Monday, August 31, 2009

Push Email Service now supports GMX

We deployed new code was today that includes a fix to support the popular free Email service GMX. There have been quite a few users attempting to use GMX with push email free trial accounts and it wasn't until I tried GMX myself that we discovered there was an incompatibility with their IMAP service. Fortunately the problem was easy to fix.

In testing with GMX we've noticed that message read/un-read changes are pushed (unlike GMail) but message delete events are sometimes delayed by up to a minute.

Correct push email configuration on our web site for GMX looks like this:

Wednesday, August 19, 2009

Premium Service Free Trial Now Available

New today on the web site we now offer the chance to try Premium Service before you buy. A new free trial account can be created here.
Existing users can can be begin the three day trial period by any free service user by clicking "click here to begin" on this page, then click yes on the confirmation page.

Free trial users get all the Premium Service features including Push Email, but they'll continue to use the same server facilities as other free users. Free trial accounts can be upgraded to permanent Premium status at any time during the trial.

Tuesday, August 11, 2009

Push AOL Mail to the iPhone

Since our push email service works with any IMAP compatible mailbox, there are quite a few services besides GMail that can use it, including AOL Mail. Today we released a service update that gives better support for AOL Mail, including quick configuration on the web site. We did find one AOL-related iPhone quirk so I thought it would be useful to write up complete configuration instructions for an AOL account using NuevaSync account aoltest1:

If you're using a NuevaSync account with an or registered e-mail address then service configuration is much easier because the web site notices you may be trying to use AOL Mail and presents a quick setup screen. You only need to enter your AOL password, click yes and you're done:

For folks who like to do things the hard way, here's the full configuration screen filled out for an AOL account:

After verifying that there's a green light in the status display, we can proceed to device configuration. Here's where we need to work around a small issue with the iPhone. Normally we'd enter the AOL email address here:

However, if you do supply an address, the iPhone will go into a never-ending spin trying to fetch auto-configuration information from an AOL server (it says "Verifying Exchange account information" but really it's trying to get the server name from the server "", which of course doesn't have that information to give):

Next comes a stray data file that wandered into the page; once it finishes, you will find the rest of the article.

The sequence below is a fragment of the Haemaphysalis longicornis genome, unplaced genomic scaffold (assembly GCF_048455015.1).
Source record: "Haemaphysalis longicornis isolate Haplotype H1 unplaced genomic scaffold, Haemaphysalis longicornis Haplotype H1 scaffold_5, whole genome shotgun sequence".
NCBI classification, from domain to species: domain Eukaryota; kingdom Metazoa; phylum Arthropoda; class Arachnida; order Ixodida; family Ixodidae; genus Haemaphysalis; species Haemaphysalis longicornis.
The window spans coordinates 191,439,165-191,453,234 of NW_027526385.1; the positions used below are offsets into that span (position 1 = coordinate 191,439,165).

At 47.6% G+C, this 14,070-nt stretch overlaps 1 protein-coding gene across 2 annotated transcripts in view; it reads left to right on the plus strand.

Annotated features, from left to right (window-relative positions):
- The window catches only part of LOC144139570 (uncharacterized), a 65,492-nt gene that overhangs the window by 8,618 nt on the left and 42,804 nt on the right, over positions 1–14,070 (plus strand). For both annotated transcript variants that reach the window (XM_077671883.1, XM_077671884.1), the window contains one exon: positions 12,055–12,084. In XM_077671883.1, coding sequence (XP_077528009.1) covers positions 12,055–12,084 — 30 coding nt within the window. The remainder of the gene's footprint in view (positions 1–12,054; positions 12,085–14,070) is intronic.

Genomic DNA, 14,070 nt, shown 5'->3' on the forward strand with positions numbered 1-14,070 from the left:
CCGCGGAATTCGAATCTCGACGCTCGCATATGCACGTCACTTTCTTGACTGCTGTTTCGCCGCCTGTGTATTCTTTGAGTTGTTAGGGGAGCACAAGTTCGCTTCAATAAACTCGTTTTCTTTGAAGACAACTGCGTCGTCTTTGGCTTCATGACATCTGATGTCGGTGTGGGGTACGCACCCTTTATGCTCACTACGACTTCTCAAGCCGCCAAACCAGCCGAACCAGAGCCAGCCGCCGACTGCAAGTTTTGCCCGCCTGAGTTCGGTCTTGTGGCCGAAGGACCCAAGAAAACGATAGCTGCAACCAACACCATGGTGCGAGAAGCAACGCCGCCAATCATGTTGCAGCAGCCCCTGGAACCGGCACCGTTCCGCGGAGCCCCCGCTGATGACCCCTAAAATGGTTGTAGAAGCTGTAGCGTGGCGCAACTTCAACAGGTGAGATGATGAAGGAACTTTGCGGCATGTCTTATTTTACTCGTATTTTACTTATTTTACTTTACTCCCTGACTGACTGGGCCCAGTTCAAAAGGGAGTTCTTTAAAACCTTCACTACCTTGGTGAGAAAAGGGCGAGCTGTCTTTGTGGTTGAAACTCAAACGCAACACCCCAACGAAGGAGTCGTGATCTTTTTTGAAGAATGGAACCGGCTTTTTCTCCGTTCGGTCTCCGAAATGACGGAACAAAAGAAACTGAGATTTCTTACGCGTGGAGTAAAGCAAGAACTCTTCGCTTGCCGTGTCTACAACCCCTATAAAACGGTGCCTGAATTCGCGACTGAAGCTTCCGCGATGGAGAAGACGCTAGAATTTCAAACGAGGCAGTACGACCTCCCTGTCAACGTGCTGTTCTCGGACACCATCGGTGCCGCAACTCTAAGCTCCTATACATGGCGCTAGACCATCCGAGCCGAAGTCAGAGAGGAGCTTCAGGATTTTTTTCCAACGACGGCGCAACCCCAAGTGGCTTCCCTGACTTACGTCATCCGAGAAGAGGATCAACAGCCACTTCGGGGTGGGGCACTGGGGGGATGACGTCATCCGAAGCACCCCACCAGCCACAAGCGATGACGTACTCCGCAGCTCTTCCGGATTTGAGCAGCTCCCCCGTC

This is similar to the GMail case where the phone tries to fetch config from a Google server and gets an SSL certificate validation error. However in the AOL case it just spins and spins and spins. Other devices such as Windows Mobile allow the user to disable auto-configuration, but the iPhone doesn't. We've found two ways to work around this. The first is to put the phone in flight mode during the account configuration process. This works just fine but it means you lose the chance to confirm the setup is ok because the phone can't test it. The second method is to first enter an e-mail address that doesn't end with It can be anything you like. In this case I simply replaced "" with "":

This will get you to the next screen without the death-spin syndrome. You can then edit the e-mail address back to the correct address and enter the server name

Clicking next on the screen above should check the username and password and connectivity to the server. Lastly turn calendar and contact sync off unless you're using those since sync performance will be a little faster with them off:

For reference, the resulting setup looks like this. SSL is on, the user's AOL e-mail address is configured, their NuevaSync account, their NuevaSync Password and server name:

And that's it. Open the mail app on the phone and you should see your AOL inbox, and new messages pushed. A bonus vs. GMail is that AOL's IMAP implementation is complete, so message read/unread status is pushed in real time. We did find one potential pitfall with AOL Mail: their SMTP server checks the sender address on messages. GMail's simply replaces the sender address with your account's e-mail address if the device happens to present a different one. In the case of AOL, if the e-mail address configured on the phone does not match the AOL account, then message sending fails. We don't yet have a test for this in the web site, so beware that if you find after configuring that you can't send messages, then probably your e-mail address was mis-typed. It's easy to open the sync account settings page on the phone and change it though.

Wednesday, August 5, 2009

New feature: GMail message 'archive' support

New in today's premium service update is a feature that many GMail users have requested: messages deleted on the device can now be 'archived' instead of the traditional move to the trash folder. An archived message desn't have the inbox label and hence will no longer appear in the inbox, but will show up in GMail search results and will retain any other labels the user or filters have applied. This is slightly different to the normal IMAP treatment of deleted messages where they'd appear with the 'trash' label and would not appear in regular search results.
The 'Delete-means-archive' feature needs to be turned on in the e-mail advanced settings page. Log into our web site then click the 'setup' link next to Email to display the regular settings page, then click 'Advanced settings'. Check the box at the bottom of the form and click save:

There's no need to do anything else (except perhaps wait a minute or two for the configuration change to propagate to the sync service). All your deletes will now magically 'archive' the messages at GMail.